# Why is the concept of Type 1 error incompatible with Bayesianism?

I've read in various places (see e.g. the comments on this question) that the concept of Type 1 error is incompatible with Bayesian paradigms for hypothesis testing.

Why is that exactly? I can't seem to put the different pieces and definitions of what "Bayesian hypothesis testing" actually means in order to see how Type 1 error doesn't make sense in that paradigm.

EDIT: one of the answers below seems to imply that Bayesian methods do not concern themselves with whether a hypothesis is true or false, i.e. that Bayesians only deal with assigning probabilities to hypotheses, not taking actions.

But then what about Bayes' rules (i.e. decision rules that minimize the Bayes risk)? Bayes' rules still result in rejection (or non-rejection) of the null hypothesis. So it fair to say that making any decision based on a Bayes' rule is non-Bayesian at some level? I'm clearly misunderstanding something here.

## 1 Answer

The Bayesian approach is based on determining the probability of a hypothesis with a model using an "a priori" probability that is then updated based on data. On the contrary, the classical hypothesis testing does not admit assigning a probability to the null hypothesis, but just either accepting or refusing it. The error-I type is the probability of wrongly refusing the null hypothesis when it is true. Thus, it is something completely different from the Bayesian logic (since probability is referred to making a mistake, not to the hypothesis itself).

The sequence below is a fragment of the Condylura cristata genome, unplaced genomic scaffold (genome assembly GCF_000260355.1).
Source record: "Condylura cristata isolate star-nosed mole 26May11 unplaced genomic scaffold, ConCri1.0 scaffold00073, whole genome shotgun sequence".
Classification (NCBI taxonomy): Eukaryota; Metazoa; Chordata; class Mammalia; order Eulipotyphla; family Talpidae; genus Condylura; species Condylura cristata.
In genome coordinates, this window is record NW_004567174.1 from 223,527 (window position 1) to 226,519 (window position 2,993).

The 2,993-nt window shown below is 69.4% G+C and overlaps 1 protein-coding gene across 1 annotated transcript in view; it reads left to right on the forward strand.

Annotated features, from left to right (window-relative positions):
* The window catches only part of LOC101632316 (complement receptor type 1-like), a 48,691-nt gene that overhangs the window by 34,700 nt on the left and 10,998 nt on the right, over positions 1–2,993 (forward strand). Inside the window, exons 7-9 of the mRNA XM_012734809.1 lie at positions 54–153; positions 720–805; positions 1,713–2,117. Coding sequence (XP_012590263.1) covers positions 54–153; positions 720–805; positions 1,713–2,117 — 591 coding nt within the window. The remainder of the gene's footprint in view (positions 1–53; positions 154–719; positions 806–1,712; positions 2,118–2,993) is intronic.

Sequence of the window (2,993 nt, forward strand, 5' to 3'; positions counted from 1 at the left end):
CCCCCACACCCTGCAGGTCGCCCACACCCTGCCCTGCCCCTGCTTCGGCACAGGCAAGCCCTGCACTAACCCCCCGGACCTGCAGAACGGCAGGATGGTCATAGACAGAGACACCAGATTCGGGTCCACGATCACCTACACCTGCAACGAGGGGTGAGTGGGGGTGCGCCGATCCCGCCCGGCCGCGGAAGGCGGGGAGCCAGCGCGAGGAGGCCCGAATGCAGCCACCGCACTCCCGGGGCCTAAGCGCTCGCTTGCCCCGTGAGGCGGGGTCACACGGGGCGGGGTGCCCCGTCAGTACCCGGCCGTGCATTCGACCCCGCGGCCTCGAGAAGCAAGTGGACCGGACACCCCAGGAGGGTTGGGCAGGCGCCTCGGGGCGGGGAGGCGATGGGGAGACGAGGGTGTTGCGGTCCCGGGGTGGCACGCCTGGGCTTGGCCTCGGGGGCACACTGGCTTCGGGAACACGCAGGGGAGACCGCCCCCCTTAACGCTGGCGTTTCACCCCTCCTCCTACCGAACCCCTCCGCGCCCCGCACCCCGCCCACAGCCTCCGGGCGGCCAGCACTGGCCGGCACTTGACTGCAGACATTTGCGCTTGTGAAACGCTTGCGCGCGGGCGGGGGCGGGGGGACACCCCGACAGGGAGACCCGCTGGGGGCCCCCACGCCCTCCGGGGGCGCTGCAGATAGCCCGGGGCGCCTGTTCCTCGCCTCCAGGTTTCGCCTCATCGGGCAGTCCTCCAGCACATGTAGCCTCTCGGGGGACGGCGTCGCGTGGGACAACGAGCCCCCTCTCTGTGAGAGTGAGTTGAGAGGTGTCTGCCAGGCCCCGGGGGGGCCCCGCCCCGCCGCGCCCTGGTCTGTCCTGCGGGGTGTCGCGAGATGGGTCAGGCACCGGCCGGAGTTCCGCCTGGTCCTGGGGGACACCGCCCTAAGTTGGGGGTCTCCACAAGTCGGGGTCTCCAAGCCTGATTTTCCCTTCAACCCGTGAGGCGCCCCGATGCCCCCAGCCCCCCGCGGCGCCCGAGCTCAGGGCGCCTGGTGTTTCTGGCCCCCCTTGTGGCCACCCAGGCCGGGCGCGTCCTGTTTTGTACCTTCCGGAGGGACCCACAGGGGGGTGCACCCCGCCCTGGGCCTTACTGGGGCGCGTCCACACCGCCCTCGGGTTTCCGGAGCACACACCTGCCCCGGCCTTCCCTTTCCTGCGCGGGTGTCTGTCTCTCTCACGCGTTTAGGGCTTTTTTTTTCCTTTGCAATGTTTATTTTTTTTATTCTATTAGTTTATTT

EDIT: I stressed the fact the Bayesian approach is based on assigning a probability to a hypothesis, because this is a crucial difference wrt the classical approach, that mantains parameters are "assigned by Nature", thus not random variables, so you can't make probability statements directly on them. However, after you get your a posteriori probability, then of course you can take action, either by chosing the hypothesis with higher probability, or the one minimizing a given cost function. See, for example, here: https://www.probabilitycourse.com/chapter9/9_1_8_bayesian_hypothesis_testing.php

To sum up, I'd say the difference is: "a posteriori probability vs p-value", not "making vs not making a decision".

• I'm still a bit confused. Then is it fair to say that it's non-Bayesian to use any Bayesian rule to make an accept/reject decision for a pair of hypotheses? I've edit my question above to reflect this. Feb 27, 2018 at 22:49
• I also edited my reply to clarify the issue. I didn't imply that the Bayesian approach does not lead to a decision. Feb 28, 2018 at 8:15
• Note: You don't "accept" a null hypothesis in a hypothesis test, you either reject the null hypothesis or you don't reject the null hypothesis. Failing to reject the null hypothesis is not the same as accepting it. Aug 21, 2020 at 19:17